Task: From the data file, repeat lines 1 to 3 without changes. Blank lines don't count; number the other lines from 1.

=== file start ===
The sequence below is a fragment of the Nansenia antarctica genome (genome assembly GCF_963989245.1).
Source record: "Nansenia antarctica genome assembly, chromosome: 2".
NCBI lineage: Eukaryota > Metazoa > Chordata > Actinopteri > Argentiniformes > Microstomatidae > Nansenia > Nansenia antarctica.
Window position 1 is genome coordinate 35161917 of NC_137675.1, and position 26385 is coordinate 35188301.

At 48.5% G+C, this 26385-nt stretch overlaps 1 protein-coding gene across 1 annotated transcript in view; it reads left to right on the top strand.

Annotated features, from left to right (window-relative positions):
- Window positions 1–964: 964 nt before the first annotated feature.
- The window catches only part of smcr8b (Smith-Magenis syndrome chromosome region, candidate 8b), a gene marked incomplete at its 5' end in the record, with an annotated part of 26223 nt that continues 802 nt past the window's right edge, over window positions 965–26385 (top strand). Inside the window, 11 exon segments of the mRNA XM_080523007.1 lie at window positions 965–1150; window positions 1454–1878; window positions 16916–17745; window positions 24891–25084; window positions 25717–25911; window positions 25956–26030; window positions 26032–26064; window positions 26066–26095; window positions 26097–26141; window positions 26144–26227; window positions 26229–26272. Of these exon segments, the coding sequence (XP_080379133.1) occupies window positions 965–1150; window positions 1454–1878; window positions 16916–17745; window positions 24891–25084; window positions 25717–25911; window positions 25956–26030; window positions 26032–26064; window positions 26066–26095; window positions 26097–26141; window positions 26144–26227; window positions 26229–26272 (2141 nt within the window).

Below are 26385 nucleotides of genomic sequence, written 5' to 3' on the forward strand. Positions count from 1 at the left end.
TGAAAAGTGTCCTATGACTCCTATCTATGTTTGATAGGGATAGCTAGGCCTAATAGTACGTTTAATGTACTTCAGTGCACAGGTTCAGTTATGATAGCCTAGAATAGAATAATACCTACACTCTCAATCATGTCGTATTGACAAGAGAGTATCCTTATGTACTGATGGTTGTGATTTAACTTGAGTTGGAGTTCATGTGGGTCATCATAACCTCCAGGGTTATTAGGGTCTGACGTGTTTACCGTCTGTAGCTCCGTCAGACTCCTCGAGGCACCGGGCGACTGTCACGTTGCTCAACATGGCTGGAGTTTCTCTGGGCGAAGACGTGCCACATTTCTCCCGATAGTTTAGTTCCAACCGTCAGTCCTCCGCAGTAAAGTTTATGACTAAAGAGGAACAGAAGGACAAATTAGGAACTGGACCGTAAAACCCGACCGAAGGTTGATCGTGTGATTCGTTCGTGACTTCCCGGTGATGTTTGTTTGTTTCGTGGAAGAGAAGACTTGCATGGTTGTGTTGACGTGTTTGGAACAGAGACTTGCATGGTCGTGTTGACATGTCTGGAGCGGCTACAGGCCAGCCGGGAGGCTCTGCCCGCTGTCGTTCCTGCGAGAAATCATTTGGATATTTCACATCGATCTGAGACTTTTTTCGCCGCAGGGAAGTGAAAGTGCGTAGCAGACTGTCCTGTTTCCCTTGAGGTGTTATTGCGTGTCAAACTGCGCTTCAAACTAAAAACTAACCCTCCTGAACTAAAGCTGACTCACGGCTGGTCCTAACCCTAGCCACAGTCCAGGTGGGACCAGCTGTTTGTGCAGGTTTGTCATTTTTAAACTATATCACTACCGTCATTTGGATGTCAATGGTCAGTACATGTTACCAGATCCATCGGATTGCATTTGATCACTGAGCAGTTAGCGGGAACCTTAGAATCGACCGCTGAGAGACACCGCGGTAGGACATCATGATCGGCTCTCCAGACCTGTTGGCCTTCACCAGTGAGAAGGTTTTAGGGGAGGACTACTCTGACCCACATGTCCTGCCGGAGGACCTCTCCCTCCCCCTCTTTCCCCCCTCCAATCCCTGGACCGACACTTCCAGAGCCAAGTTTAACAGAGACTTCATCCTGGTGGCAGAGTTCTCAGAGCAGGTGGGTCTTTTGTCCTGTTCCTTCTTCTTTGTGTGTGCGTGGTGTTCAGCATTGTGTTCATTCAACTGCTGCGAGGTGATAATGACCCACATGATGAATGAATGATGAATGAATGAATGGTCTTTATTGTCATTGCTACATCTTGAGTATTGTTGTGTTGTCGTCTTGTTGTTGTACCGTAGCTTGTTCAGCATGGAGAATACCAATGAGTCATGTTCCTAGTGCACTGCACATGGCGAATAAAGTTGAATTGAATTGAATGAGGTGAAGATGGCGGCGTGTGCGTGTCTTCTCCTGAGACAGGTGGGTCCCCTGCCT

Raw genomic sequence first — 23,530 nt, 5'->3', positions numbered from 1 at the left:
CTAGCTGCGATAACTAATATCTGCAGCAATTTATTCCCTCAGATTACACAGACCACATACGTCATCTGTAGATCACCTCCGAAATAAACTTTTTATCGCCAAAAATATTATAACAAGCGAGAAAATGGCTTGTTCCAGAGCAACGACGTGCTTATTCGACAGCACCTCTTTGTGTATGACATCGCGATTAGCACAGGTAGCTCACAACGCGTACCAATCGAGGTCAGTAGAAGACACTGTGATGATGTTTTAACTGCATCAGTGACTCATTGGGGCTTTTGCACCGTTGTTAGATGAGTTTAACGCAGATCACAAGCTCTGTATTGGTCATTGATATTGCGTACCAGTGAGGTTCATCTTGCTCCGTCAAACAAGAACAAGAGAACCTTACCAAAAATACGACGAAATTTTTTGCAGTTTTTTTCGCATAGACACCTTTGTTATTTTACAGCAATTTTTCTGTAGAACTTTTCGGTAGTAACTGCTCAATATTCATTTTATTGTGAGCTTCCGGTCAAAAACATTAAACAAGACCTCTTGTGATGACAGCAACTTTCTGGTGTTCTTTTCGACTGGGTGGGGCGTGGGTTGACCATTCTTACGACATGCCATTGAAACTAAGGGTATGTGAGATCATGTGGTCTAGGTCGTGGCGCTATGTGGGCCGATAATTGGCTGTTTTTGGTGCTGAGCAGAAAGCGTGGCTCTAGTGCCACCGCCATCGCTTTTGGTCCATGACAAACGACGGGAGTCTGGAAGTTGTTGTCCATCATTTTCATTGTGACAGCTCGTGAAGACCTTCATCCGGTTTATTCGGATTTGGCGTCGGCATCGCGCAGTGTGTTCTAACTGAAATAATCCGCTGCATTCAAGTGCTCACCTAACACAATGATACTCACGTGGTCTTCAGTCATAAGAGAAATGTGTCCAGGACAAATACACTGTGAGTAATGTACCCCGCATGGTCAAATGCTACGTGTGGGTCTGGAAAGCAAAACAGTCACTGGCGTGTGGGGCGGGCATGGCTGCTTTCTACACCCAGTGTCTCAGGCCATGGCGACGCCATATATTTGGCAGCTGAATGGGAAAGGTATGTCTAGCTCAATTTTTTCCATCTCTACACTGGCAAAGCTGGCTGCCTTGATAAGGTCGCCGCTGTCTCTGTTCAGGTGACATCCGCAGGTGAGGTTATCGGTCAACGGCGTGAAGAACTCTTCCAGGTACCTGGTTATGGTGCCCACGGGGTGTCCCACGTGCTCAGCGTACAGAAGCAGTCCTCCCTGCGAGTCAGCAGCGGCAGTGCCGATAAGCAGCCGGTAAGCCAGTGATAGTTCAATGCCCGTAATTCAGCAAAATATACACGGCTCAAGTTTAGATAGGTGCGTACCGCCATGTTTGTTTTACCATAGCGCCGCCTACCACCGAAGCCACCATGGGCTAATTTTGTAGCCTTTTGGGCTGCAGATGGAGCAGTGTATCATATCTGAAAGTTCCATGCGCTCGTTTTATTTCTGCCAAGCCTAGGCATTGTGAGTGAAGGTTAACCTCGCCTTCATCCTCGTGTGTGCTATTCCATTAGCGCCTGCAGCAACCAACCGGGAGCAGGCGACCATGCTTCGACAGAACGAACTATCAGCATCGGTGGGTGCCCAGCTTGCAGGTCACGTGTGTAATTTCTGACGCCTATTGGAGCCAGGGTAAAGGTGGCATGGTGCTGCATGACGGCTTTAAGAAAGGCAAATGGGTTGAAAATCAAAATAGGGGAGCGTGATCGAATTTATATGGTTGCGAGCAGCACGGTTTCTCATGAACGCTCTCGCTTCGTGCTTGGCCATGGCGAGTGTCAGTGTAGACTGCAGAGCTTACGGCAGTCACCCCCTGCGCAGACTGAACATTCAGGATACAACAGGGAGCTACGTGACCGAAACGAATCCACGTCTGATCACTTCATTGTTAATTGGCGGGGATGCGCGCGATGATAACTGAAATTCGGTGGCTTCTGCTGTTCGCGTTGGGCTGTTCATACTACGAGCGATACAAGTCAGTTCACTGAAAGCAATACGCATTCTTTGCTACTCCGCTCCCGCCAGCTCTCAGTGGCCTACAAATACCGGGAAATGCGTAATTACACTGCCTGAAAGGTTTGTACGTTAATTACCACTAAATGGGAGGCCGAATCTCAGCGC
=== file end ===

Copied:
The sequence below is a fragment of the Nansenia antarctica genome (genome assembly GCF_963989245.1).
Source record: "Nansenia antarctica genome assembly, chromosome: 2".
NCBI lineage: Eukaryota > Metazoa > Chordata > Actinopteri > Argentiniformes > Microstomatidae > Nansenia > Nansenia antarctica.